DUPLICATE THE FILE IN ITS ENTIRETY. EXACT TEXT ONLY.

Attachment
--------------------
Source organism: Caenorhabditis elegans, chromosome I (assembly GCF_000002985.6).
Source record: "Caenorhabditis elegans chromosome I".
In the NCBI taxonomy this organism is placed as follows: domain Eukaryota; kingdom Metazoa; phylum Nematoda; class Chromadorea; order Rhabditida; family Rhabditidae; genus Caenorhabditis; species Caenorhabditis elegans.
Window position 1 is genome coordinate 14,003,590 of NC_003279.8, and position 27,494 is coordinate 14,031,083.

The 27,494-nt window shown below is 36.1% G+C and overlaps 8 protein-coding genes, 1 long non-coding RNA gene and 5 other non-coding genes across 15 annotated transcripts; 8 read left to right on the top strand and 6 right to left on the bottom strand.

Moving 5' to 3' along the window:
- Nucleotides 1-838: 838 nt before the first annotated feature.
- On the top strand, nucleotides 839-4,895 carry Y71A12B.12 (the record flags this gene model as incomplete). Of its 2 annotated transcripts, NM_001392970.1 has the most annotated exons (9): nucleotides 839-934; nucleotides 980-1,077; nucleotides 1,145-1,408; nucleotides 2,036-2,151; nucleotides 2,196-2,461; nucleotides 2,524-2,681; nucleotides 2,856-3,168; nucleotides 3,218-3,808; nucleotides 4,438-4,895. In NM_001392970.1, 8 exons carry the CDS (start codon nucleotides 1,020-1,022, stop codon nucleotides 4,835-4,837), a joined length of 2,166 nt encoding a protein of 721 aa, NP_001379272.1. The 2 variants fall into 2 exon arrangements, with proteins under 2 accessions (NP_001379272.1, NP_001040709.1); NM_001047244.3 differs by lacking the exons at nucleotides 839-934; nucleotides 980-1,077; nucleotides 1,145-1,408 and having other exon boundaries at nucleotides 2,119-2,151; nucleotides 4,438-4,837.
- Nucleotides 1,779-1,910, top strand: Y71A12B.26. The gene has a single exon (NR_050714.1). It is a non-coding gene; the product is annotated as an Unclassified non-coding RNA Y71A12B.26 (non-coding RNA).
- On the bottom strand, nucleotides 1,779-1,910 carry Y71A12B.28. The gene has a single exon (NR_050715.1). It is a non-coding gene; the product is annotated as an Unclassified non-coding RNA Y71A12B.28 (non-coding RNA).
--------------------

Source organism: Caenorhabditis elegans, chromosome I (assembly GCF_000002985.6).
Source record: "Caenorhabditis elegans chromosome I".
In the NCBI taxonomy this organism is placed as follows: domain Eukaryota; kingdom Metazoa; phylum Nematoda; class Chromadorea; order Rhabditida; family Rhabditidae; genus Caenorhabditis; species Caenorhabditis elegans.
Window position 1 is genome coordinate 14,003,590 of NC_003279.8, and position 27,494 is coordinate 14,031,083.

The 27,494-nt window shown below is 36.1% G+C and overlaps 8 protein-coding genes, 1 long non-coding RNA gene and 5 other non-coding genes across 15 annotated transcripts; 8 read left to right on the top strand and 6 right to left on the bottom strand.

Moving 5' to 3' along the window:
- Nucleotides 1-838: 838 nt before the first annotated feature.
- On the top strand, nucleotides 839-4,895 carry Y71A12B.12 (the record flags this gene model as incomplete). Of its 2 annotated transcripts, NM_001392970.1 has the most annotated exons (9): nucleotides 839-934; nucleotides 980-1,077; nucleotides 1,145-1,408; nucleotides 2,036-2,151; nucleotides 2,196-2,461; nucleotides 2,524-2,681; nucleotides 2,856-3,168; nucleotides 3,218-3,808; nucleotides 4,438-4,895. In NM_001392970.1, 8 exons carry the CDS (start codon nucleotides 1,020-1,022, stop codon nucleotides 4,835-4,837), a joined length of 2,166 nt encoding a protein of 721 aa, NP_001379272.1. The 2 variants fall into 2 exon arrangements, with proteins under 2 accessions (NP_001379272.1, NP_001040709.1); NM_001047244.3 differs by lacking the exons at nucleotides 839-934; nucleotides 980-1,077; nucleotides 1,145-1,408 and having other exon boundaries at nucleotides 2,119-2,151; nucleotides 4,438-4,837.
- Nucleotides 1,779-1,910, top strand: Y71A12B.26. The gene has a single exon (NR_050714.1). It is a non-coding gene; the product is annotated as an Unclassified non-coding RNA Y71A12B.26 (non-coding RNA).
- On the bottom strand, nucleotides 1,779-1,910 carry Y71A12B.28. The gene has a single exon (NR_050715.1). It is a non-coding gene; the product is annotated as an Unclassified non-coding RNA Y71A12B.28 (non-coding RNA).